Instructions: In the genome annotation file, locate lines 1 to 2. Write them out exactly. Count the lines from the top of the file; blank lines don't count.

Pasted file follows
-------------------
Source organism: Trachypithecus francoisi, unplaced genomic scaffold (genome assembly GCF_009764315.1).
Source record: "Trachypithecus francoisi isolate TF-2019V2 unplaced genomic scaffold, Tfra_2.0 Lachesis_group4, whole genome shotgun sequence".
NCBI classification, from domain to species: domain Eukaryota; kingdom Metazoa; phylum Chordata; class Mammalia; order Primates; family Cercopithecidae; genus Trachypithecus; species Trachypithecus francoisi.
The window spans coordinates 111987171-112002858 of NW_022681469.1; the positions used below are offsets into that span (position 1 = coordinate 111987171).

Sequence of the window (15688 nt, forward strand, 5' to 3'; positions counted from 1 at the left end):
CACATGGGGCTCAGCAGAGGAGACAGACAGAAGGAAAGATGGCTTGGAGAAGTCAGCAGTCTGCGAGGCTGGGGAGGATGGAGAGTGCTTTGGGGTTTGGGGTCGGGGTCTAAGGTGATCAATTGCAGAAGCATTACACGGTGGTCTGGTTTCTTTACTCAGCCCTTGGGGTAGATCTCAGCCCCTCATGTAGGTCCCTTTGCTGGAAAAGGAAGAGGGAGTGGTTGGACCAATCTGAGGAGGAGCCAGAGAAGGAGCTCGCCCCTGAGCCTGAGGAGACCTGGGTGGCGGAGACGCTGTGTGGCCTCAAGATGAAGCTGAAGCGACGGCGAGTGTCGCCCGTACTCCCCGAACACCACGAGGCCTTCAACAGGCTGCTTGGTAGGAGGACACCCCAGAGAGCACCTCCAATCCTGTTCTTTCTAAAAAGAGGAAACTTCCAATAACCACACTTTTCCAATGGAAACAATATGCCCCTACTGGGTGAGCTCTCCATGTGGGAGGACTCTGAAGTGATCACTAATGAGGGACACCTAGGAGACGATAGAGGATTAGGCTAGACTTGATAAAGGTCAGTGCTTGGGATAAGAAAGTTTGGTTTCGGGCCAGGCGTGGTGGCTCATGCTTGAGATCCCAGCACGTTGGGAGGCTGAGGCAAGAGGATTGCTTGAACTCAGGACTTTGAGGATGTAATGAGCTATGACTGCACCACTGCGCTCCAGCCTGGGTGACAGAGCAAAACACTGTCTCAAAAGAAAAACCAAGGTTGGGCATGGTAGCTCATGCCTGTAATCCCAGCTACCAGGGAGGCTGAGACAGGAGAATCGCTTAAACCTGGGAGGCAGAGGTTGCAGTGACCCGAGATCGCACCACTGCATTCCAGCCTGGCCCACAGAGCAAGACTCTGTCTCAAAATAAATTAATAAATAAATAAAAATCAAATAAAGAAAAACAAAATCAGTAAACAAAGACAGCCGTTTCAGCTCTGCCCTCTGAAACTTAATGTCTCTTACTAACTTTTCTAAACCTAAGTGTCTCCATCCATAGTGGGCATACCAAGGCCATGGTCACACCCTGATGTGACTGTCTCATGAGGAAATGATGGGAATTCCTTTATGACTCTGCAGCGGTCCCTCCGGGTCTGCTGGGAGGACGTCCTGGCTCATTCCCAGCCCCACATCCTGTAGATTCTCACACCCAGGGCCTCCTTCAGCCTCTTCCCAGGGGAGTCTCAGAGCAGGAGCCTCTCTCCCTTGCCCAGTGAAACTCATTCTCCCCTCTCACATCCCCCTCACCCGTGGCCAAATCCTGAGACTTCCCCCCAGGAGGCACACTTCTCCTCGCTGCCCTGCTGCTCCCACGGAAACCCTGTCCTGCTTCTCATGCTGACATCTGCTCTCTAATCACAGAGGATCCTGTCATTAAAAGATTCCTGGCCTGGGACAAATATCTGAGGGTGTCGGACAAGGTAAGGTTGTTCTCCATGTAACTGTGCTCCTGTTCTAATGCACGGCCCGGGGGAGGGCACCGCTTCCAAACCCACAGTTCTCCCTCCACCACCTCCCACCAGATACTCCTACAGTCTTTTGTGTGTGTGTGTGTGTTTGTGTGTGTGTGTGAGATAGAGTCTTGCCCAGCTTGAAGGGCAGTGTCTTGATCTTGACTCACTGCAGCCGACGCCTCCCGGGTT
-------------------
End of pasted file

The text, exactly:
Source organism: Trachypithecus francoisi, unplaced genomic scaffold (genome assembly GCF_009764315.1).
Source record: "Trachypithecus francoisi isolate TF-2019V2 unplaced genomic scaffold, Tfra_2.0 Lachesis_group4, whole genome shotgun sequence".